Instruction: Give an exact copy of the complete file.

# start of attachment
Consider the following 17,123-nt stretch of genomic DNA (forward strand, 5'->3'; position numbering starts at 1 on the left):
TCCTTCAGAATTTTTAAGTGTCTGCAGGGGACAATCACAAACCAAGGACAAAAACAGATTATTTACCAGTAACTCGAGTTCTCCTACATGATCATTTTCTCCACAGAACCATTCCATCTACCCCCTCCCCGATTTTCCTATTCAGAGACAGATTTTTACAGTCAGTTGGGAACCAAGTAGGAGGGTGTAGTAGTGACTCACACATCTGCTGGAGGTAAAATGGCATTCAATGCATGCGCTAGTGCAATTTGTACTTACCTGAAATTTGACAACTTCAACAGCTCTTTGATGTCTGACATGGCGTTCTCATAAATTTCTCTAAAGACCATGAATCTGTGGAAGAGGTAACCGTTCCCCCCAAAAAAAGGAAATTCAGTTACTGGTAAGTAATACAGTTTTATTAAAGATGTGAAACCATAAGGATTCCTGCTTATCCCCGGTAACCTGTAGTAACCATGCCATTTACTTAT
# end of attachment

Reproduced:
Consider the following 17,123-nt stretch of genomic DNA (forward strand, 5'->3'; position numbering starts at 1 on the left):
TCCTTCAGAATTTTTAAGTGTCTGCAGGGGACAATCACAAACCAAGGACAAAAACAGATTATTTACCAGTAACTCGAGTTCTCCTACATGATCATTTTCTCCACAGAACCATTCCATCTACCCCCTCCCCGATTTTCCTATTCAGAGACAGATTTTTACAGTCAGTTGGGAACCAAGTAGGAGGGTGTAGTAGTGACTCACACATCTGCTGGAGGTAAAATGGCATTCAATGCATGCGCTAGTGCAATTTGTACTTACCTGAAATTTGACAACTTCAACAGCTCTTTGATGTCTGACATGGCGTTCTCATAAATTTCTCTAAAGACCATGAATCTGTGGAAGAGGTAACCGTTCCCCCCAAAAAAAGGAAATTCAGTTACTGGTAAGTAATACAGTTTTATTAAAGATGTGAAACCATAAGGATTCCTGCTTATCCCCGGTAACCTGTAGTAACCATGCCATTTACTTAT